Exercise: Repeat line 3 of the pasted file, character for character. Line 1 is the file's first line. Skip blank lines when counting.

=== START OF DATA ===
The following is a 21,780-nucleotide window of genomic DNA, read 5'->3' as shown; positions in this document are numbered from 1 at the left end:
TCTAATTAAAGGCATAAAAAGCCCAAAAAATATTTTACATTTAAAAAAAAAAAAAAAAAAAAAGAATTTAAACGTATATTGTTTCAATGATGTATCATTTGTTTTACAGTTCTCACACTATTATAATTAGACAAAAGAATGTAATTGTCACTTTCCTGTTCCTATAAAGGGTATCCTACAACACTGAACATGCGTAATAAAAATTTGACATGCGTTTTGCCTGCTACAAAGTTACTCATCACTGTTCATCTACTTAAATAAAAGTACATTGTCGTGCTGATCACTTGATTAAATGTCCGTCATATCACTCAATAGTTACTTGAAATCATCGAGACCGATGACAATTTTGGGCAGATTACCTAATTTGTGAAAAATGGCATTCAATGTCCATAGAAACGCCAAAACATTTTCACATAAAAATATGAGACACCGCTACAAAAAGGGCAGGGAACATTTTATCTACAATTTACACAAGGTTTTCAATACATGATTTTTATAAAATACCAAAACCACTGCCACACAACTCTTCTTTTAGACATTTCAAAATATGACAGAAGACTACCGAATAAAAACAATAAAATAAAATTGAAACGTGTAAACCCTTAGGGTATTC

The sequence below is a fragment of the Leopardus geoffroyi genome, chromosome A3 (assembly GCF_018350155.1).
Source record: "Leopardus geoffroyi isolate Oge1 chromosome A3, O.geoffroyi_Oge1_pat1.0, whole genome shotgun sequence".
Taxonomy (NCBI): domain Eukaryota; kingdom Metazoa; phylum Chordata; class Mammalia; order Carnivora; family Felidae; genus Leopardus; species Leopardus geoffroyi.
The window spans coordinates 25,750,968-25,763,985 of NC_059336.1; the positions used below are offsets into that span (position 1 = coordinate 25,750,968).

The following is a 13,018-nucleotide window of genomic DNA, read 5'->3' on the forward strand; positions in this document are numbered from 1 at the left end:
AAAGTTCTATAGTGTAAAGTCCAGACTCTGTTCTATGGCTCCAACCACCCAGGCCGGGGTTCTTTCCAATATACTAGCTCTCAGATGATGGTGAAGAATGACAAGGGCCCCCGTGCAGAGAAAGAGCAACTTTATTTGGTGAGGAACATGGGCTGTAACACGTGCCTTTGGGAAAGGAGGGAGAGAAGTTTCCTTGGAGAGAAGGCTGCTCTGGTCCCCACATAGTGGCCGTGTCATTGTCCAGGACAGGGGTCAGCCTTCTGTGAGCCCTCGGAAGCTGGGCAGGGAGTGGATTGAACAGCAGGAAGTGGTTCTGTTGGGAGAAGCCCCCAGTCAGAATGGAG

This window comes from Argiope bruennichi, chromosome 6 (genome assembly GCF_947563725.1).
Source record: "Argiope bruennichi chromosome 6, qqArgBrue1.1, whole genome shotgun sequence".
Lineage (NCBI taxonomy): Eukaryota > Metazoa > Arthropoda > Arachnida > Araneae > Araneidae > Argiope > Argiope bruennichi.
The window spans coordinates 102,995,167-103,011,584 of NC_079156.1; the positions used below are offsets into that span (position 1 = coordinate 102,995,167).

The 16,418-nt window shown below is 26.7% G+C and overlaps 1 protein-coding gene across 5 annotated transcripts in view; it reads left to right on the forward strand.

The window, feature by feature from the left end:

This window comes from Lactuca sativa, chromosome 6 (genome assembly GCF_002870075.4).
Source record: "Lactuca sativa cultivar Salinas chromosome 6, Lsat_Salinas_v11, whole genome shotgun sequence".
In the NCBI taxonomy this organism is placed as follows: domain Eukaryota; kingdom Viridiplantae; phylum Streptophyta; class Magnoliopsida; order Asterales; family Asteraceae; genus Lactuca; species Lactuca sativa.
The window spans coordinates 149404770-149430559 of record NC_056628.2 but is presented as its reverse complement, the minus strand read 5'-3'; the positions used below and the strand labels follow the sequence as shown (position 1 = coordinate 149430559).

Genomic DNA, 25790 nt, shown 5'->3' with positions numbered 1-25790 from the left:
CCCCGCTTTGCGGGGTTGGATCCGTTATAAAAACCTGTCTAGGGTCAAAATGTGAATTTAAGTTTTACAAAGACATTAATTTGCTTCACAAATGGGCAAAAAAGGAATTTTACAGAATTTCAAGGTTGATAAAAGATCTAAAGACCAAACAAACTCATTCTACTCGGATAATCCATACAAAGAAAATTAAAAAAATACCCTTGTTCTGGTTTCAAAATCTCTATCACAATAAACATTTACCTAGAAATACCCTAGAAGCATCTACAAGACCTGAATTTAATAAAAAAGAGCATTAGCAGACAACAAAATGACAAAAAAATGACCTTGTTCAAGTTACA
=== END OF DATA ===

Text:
The sequence below is a fragment of the Leopardus geoffroyi genome, chromosome A3 (assembly GCF_018350155.1).